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 For Language and Literacy Developments


"Tip 133: October 2019 – Using Poetry with Young Children "
   November, 2019

Website Educational Tip for Language and Literacy Development

Poetry is an excellent way for young children to play with language and
develop literacy and language skills. Introducing predictable rhyming poems
helps to make them memorable. One of the motivations of using poetry is to
expand young children’s vocabulary which allows them to communicate with
others. Adults can provide young children with diverse poetry experiences
that can assist in language development.

Infants:
Nursery Rhymes
– Caregivers should respond to babies cooing, babbling and other
vocalizations by mimicking their sounds. Infants learn about the sounds of
language through exposure to linguistic awareness of nursery rhymes and
rhythmic activities. Using my book “Teaching with Heart” will help promote
these activities.

Toddlers:
Nonsense Rhymes
– Most nursery rhymes end with a rhyming word. Adults can encourage
toddlers to build rhyming skills by leaving off the last word of a phrase
for the toddler to add. Introduce poems to toddlers with open-ended
questions so they can engage in linguistic interactions using nonsense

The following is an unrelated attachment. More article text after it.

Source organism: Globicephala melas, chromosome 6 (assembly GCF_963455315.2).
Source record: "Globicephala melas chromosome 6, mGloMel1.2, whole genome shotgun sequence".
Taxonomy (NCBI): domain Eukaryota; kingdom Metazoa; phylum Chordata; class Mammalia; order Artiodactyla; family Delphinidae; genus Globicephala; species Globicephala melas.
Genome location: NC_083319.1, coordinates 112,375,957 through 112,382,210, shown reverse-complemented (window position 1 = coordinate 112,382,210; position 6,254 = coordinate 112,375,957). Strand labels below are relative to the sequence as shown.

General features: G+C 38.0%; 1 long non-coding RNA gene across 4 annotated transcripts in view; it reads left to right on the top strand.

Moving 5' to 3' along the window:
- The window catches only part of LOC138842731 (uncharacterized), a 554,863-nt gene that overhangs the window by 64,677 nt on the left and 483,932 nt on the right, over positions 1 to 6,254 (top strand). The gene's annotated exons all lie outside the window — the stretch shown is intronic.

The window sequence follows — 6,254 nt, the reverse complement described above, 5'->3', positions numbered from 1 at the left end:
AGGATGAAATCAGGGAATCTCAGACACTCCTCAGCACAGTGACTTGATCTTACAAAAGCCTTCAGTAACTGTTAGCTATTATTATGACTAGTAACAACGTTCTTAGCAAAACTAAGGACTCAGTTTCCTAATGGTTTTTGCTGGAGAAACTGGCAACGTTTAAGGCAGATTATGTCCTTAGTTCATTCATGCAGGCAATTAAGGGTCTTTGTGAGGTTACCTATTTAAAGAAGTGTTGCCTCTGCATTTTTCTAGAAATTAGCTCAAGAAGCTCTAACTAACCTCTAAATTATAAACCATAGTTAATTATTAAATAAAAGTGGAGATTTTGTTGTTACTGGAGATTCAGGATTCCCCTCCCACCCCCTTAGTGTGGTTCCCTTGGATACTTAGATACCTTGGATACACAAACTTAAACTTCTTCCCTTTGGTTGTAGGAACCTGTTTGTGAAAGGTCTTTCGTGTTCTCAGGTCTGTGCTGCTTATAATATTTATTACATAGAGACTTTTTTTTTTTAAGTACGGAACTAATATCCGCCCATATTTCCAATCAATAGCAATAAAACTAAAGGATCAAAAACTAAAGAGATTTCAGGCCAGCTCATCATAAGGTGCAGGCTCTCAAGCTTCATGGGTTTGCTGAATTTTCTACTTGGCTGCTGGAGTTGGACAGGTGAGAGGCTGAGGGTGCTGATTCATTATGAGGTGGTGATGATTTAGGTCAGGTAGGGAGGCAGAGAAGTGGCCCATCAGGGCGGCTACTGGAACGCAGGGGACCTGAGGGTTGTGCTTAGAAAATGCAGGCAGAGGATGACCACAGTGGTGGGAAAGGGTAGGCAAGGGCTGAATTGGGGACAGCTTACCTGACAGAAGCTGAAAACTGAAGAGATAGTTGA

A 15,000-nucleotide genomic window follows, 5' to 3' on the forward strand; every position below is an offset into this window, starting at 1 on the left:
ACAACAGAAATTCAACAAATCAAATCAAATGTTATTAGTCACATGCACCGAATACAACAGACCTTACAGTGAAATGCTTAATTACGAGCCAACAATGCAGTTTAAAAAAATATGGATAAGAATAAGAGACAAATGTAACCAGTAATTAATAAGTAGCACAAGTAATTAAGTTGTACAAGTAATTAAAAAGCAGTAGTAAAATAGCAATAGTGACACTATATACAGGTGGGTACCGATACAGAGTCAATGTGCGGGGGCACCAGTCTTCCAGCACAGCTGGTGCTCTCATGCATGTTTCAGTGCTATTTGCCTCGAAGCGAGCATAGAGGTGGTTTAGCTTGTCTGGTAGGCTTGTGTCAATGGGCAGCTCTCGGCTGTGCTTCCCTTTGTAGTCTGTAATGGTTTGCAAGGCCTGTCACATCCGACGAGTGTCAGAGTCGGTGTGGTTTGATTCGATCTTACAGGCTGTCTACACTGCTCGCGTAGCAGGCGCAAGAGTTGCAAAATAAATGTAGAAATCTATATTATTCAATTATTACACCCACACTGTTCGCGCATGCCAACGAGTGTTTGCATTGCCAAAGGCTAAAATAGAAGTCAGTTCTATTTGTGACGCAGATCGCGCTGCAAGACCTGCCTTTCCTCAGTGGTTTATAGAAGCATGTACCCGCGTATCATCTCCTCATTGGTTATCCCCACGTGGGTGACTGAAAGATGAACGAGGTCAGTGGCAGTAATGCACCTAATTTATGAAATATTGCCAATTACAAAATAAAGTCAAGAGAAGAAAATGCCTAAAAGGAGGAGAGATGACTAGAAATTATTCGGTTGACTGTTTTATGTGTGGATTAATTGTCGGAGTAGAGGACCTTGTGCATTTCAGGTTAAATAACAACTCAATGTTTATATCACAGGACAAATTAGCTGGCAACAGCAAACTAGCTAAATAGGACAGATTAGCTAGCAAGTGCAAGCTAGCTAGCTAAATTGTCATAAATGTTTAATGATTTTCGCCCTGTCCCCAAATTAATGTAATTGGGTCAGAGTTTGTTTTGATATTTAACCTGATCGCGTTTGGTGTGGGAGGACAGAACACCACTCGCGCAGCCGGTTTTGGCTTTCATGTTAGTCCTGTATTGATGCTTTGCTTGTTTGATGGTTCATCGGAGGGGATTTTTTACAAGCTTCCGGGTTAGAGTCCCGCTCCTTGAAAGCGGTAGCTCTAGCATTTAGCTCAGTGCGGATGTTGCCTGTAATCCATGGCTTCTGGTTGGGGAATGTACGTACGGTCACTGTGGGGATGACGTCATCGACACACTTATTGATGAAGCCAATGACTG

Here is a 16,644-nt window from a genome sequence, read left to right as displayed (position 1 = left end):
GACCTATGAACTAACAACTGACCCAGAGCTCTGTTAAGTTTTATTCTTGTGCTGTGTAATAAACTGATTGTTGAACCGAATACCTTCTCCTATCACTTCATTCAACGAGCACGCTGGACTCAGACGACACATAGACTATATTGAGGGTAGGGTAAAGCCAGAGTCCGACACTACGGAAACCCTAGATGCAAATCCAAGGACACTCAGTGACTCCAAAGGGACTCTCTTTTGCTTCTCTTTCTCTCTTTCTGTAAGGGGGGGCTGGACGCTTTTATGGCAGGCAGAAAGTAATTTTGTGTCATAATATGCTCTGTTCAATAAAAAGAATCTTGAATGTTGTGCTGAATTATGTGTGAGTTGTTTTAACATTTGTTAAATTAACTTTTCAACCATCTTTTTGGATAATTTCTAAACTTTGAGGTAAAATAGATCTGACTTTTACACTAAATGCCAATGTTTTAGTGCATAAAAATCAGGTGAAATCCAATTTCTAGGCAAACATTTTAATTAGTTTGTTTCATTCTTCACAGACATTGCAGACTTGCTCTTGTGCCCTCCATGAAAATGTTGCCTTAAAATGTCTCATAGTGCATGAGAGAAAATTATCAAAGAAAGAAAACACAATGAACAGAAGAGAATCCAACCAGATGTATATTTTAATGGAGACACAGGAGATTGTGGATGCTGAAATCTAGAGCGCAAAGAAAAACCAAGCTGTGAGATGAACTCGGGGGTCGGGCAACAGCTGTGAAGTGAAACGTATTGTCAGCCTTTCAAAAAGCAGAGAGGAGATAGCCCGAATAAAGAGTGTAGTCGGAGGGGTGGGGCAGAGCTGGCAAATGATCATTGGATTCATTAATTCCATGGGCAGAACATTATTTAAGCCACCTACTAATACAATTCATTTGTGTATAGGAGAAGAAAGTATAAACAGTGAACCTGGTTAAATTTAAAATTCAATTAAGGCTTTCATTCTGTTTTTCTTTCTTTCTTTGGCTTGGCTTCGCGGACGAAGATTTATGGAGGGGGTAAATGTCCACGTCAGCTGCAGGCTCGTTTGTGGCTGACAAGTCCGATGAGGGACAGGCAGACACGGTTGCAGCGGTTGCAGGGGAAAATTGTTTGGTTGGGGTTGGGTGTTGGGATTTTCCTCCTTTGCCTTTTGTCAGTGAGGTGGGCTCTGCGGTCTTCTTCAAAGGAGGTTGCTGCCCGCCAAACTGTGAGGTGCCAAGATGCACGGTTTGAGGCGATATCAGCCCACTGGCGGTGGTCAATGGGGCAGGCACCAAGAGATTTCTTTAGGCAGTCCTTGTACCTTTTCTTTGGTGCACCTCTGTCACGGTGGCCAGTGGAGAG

rhymes. Toddlers can use a simple rhyme such as “Jack be nimble, Jack be
quick, Jack jumps over the candlestick” and change the action word ‘jump’
to another movement word. An example might be “Jane be nimble, Jane be
quick, Jane sends the ball flying with a kick” here the adults uses the
toddler’s name.

Preschoolers:
Cinquain
– This is a five line poem which expresses an idea that grows in the
preschooler’s mind.

Line 1 – one word giving the title or topic.

Line 2 – two words describing the title or topic.

Line 3 – three words expressing action. (usually ‘ing’ words)

Line 4 – four words expressing a feeling about the title or topic.

Line 5 – one word synonym (a word that means the same) as the title or
topic.

The following are a couple of examples:

Puppy
Fluffy ball Frisking, wagging, jumping
Partner, and gentle pal
Pet
Snow
Cold, white
Falling, blowing, freezing
It covers the ground
Flakes

Young children of all ages love the intimacy of reading with an adult,
either one-on-one or with a few other children. Adults should seek out
opportunities to read poems with young children daily. Since regular
reading at home by parents is a potent force in promoting young children’s
language and literacy, nightly reading can reap substantial long-term
benefits.


I think that I shall never see a poem as lovely as a tree. (Joyce
Kilmer)







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